1. DrSerizawa

    [b]you may recall that we predicted the biggest problem with Gary Winick’s Letters to Juliet would likely be that its trailer gave away the entire movie in about 90 seconds.[/b]

    This is a mystery to me. Why do they do this? Trailers used to last maybe a minute and only showed teasers to stimulate interest. Now it seems that half the trailers last nearly 5 minutes and basically show the entire plot. Who makes these decisions? It just seems crazy to me. I saw the trailer to this very flick a couple of weeks ago and turned to my wife and said, “Well, there’s another one we won’t have to see.”

    No really. What idiots have decided that revealing the entire movie in the trailer is a good idea?

  2. Ken Hanke

    This is a mystery to me. Why do they do this? Trailers used to last maybe a minute and only showed teasers to stimulate interest. Now it seems that half the trailers last nearly 5 minutes and basically show the entire plot. Who makes these decisions?

    Trailers have always varied in length — some used to run three minutes. Now there are actual rules from the MPAA governing length and all but a small number (per studio) have to be two-and-a-half-minutes or under. Unless it’s Avatar (one of Fox’s long trailers for the year), they only seem like five minutes. (It’s worse if you see a lot of movies because you see the same trailers over and over.)

    The Juliet trailer is in the 2′ 20″ range, if memory serves (I had a better feel for this when I used to build trailer packs every week). But it does pack the whole plot into that trailer.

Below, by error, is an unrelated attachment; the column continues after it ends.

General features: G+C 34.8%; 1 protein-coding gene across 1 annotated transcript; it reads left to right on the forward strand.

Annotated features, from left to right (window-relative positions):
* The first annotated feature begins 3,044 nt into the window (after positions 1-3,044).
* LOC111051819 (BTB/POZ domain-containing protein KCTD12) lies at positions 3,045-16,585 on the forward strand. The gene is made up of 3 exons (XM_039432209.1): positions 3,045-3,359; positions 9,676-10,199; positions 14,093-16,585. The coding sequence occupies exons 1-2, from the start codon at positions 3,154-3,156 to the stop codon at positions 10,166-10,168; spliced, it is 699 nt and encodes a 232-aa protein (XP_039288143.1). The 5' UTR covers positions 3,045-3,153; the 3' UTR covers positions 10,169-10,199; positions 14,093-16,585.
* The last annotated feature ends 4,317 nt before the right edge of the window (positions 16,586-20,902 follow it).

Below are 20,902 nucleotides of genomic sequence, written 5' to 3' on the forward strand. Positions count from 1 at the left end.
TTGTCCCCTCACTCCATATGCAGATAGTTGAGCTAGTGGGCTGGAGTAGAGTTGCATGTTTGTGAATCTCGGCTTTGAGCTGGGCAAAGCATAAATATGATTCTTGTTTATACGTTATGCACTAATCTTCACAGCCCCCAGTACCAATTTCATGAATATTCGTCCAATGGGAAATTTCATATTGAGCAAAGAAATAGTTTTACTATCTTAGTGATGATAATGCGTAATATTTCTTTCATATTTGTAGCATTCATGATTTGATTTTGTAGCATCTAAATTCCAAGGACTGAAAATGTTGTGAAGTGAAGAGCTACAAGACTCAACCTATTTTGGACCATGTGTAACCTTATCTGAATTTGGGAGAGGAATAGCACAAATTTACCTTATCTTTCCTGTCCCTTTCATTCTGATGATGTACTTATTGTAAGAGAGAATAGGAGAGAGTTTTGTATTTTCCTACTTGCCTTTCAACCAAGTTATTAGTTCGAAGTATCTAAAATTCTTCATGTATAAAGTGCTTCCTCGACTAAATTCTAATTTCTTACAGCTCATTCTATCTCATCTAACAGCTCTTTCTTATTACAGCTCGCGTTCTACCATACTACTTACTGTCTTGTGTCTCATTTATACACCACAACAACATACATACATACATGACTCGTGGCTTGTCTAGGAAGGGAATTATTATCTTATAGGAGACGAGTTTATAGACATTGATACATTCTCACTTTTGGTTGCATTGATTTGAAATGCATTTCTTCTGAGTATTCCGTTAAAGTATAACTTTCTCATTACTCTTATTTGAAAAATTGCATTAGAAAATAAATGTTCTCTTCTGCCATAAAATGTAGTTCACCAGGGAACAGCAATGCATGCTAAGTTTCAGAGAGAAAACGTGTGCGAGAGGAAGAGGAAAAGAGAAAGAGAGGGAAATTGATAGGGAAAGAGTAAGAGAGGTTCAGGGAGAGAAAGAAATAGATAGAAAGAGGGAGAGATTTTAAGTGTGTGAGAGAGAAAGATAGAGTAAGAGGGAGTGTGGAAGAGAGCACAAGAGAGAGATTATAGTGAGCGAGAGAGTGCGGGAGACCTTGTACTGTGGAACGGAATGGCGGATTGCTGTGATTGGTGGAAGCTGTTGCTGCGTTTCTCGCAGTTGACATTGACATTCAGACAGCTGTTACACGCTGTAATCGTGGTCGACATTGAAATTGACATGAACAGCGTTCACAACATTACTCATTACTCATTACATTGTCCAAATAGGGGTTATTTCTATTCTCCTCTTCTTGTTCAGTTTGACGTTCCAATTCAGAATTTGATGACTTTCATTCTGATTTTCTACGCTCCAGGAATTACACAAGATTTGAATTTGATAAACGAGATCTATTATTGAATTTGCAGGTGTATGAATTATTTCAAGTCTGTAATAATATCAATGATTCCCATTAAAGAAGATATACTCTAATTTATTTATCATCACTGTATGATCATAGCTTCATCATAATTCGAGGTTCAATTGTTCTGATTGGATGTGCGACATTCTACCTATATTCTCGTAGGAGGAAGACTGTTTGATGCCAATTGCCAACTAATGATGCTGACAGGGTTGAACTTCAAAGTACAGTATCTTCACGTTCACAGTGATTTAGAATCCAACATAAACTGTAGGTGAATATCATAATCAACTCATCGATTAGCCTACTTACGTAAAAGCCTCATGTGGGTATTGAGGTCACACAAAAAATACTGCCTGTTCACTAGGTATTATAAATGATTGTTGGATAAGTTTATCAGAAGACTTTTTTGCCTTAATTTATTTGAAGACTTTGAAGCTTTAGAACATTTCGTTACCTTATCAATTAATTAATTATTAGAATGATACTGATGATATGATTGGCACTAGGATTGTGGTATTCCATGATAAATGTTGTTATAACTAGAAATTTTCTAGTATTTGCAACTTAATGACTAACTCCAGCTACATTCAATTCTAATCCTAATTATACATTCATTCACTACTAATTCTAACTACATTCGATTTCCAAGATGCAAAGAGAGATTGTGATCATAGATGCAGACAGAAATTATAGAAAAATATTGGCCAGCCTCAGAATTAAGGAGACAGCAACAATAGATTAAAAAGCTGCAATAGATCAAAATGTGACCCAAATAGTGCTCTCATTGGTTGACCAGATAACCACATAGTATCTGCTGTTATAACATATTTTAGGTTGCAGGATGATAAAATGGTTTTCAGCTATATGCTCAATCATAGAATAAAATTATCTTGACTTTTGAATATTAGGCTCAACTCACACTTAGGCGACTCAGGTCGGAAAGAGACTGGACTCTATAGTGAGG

What idiots have decided that revealing the entire movie in the trailer is a good idea?

    People who cut lousy trailers. Trailers should give you some idea of the movie and its tone — and then intrigue you to want to see more. Revealing too much has become all too common. I don’t know if the fault lies in marketing or with the people doing the trailer. (Few filmmakers have control over their trailers — last I knew anyway.) It’s also common for trailers to have things that never make the final film (this isn’t new) and in the case of movies that are still being heavily worked on — Original Sin comes to mind — sometimes have plot points that never materialize in the film at all.

  3. TokyoTaos

    I can’t help but think that there’s been a ton of marketing research on this (after all the bottom line is to get as many people to shell out $8-$12 as possible) and that the sad conclusion is that people these days prefer seeing the entire plot in their trailers.

    Maybe I’m just being cynical?

  4. Ken Hanke

    the sad conclusion is that people these days prefer seeing the entire plot in their trailers.

    Maybe I’m just being cynical?

    Actually, with certain types of audiences, you’re probably dead on the money. I always marvel at how people laugh uproariously at things that they saw in the trailer — not that some things aren’t funny multiple times, but most of these things don’t strike me as being among them. Yet people are constantly telling me they want to see a scene they saw in a trailer and I find it slightly perplexing.